Date: 8 October 1984
Originally published in: Liverpool Echo (UK)
Written by: Dianne Robinson
There were masses of grey and black habited nuns in the foyer of Liverpool’s Holiday Inn. Upstairs Kim Wilde too is in black but she looks nothing like a nun.
She’s streaming with a cold but still her eyes are clear and there’s no red nose. If she looks this good when she gets a cold… A lucky lady, she must be one of the few females able to say no she wouldn’t want to change any of her features. But she doesn’t take it too seriously. “I think George Michael probably has more clothes than I have, certainly Boy George has, and probably more make-up.”
Her appearance has had “a positive effect” on her career she admits but “I think there’s more to it than being pretty.”
When Kim’s up on stage she’s got the rest of her famous family behind her. Dad, singer Marty Wilde, and brother Ricky produced her latest album, as they have the previous ones and Mum, a former Vernon’s Girl, is still her business adviser. Mum’s family come from Liverpool and Kim’s Gran still lives in Huyton.
“I was brought up a bit here at my Nan’s when Mum and Dad were away touring, Mum used to go with Dad and Nan looked after us. I’m very fond of Liverpool, I like coming back here.”
Although she actually lived in London as a child and then moved out to the Hertfordshire countryside with her family, she feels like the local-girl-made-good here. “I don’t know if it would have made any difference”, she says to how she has turned out if she had been brought up in Liverpool. One thing is for sure, she wouldn’t have been involved in Merseyside’s heroin epidemic. “I’ve not tried heroin or LSD or hard drugs”, she says. “I’ve always seen it as very boring and very frightening.”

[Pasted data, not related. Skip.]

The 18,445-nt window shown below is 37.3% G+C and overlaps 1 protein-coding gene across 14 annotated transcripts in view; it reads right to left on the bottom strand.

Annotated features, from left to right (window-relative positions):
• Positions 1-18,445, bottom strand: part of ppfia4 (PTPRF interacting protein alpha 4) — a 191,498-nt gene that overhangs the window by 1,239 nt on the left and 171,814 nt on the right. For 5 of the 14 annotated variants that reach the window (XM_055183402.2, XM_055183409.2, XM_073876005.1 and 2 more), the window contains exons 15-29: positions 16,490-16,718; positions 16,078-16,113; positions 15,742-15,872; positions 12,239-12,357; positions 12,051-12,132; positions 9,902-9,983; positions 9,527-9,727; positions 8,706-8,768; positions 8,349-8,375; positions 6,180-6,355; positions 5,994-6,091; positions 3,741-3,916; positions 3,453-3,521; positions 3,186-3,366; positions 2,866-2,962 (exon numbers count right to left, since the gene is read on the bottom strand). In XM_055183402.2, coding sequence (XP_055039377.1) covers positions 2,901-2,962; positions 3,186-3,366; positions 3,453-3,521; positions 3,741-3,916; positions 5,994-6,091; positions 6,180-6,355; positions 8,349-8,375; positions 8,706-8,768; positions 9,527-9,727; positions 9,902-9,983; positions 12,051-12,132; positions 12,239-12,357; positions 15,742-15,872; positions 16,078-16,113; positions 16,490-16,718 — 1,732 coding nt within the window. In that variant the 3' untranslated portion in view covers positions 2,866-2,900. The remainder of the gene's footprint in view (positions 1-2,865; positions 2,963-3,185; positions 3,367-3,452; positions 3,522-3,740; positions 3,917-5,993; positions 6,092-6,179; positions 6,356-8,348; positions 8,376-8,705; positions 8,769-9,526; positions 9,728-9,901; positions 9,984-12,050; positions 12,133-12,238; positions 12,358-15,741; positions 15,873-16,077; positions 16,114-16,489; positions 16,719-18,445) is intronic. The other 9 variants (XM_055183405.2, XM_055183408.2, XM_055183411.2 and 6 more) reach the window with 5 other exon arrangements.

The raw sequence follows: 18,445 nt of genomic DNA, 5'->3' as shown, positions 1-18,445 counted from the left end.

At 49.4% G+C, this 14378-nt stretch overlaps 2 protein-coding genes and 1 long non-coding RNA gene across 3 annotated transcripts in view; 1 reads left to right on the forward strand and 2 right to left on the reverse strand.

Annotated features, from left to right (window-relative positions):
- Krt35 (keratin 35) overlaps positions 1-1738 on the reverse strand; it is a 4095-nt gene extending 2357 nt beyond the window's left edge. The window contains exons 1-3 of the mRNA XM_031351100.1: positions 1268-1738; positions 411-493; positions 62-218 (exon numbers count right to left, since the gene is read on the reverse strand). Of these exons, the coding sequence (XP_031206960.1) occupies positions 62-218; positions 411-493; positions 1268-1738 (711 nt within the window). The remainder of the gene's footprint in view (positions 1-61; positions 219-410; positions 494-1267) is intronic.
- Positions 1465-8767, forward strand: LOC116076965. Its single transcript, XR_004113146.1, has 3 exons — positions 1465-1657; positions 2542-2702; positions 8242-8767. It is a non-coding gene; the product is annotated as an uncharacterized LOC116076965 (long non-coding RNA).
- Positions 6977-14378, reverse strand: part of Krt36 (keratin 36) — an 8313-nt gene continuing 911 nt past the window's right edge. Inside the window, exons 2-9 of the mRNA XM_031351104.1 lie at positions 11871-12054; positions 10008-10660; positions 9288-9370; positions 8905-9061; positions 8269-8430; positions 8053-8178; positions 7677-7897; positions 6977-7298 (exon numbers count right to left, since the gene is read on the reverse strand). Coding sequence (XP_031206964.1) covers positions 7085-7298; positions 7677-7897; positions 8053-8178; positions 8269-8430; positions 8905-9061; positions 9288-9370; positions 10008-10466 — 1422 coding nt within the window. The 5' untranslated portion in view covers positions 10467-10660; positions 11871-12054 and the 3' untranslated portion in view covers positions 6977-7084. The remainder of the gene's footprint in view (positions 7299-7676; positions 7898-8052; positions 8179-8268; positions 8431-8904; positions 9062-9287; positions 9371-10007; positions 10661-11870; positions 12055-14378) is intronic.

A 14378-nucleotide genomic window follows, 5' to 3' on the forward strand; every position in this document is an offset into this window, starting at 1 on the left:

Don’t feel ashamed
She did try a couple of puffs from a joint before she realised what it was – and she still isn’t sure what type of soft drug it was. When people talk drugs she says: “I just feel terribly green.” But she stresses you shouldn’t feel ashamed if you don’t know the smart nicknames or phrases.
Her parents treated the subject in the right way for her, didn’t come down so heavy-handed that it became tempting. “They said – if you want to you’re stupid – and played on my conscience.”
What does interest her is the success of her new record, “The Second Time”, her first release for more than a year. “I’m happy with it, it’s a strong single.”
Like the rest of the forthcoming album it was taken from, it was made in the new recording studio her family has built in Hertfordshire. Now 23, she no longer lives with them, preferring to move back to London where she has got a flat. She enjoys living alone. “It’s good for now. I like calling the shots.”